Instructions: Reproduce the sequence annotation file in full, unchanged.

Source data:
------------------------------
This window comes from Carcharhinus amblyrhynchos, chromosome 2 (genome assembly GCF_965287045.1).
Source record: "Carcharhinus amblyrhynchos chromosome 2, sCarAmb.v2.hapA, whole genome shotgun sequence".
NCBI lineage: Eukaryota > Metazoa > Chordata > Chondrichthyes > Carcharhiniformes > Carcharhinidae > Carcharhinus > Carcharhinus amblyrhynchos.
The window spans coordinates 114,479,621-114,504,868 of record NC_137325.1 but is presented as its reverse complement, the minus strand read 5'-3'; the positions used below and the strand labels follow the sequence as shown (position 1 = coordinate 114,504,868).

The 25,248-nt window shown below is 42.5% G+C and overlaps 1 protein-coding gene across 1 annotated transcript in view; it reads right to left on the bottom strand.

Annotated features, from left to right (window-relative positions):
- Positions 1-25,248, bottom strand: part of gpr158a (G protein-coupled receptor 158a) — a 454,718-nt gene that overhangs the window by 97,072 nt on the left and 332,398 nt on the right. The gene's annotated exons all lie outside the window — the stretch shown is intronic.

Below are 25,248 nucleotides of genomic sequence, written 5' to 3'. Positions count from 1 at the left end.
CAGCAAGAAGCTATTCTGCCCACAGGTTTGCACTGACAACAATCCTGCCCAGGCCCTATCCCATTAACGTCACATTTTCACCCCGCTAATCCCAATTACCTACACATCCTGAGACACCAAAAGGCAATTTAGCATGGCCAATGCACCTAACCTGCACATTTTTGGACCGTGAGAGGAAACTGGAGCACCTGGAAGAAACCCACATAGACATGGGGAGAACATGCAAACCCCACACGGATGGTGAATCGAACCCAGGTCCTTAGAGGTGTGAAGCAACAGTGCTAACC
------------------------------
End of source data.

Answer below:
This window comes from Carcharhinus amblyrhynchos, chromosome 2 (genome assembly GCF_965287045.1).
Source record: "Carcharhinus amblyrhynchos chromosome 2, sCarAmb.v2.hapA, whole genome shotgun sequence".
NCBI lineage: Eukaryota > Metazoa > Chordata > Chondrichthyes > Carcharhiniformes > Carcharhinidae > Carcharhinus > Carcharhinus amblyrhynchos.
The window spans coordinates 114,479,621-114,504,868 of record NC_137325.1 but is presented as its reverse complement, the minus strand read 5'-3'; the positions used below and the strand labels follow the sequence as shown (position 1 = coordinate 114,504,868).

The 25,248-nt window shown below is 42.5% G+C and overlaps 1 protein-coding gene across 1 annotated transcript in view; it reads right to left on the bottom strand.

Annotated features, from left to right (window-relative positions):
- Positions 1-25,248, bottom strand: part of gpr158a (G protein-coupled receptor 158a) — a 454,718-nt gene that overhangs the window by 97,072 nt on the left and 332,398 nt on the right. The gene's annotated exons all lie outside the window — the stretch shown is intronic.

Below are 25,248 nucleotides of genomic sequence, written 5' to 3'. Positions count from 1 at the left end.
CAGCAAGAAGCTATTCTGCCCACAGGTTTGCACTGACAACAATCCTGCCCAGGCCCTATCCCATTAACGTCACATTTTCACCCCGCTAATCCCAATTACCTACACATCCTGAGACACCAAAAGGCAATTTAGCATGGCCAATGCACCTAACCTGCACATTTTTGGACCGTGAGAGGAAACTGGAGCACCTGGAAGAAACCCACATAGACATGGGGAGAACATGCAAACCCCACACGGATGGTGAATCGAACCCAGGTCCTTAGAGGTGTGAAGCAACAGTGCTAACC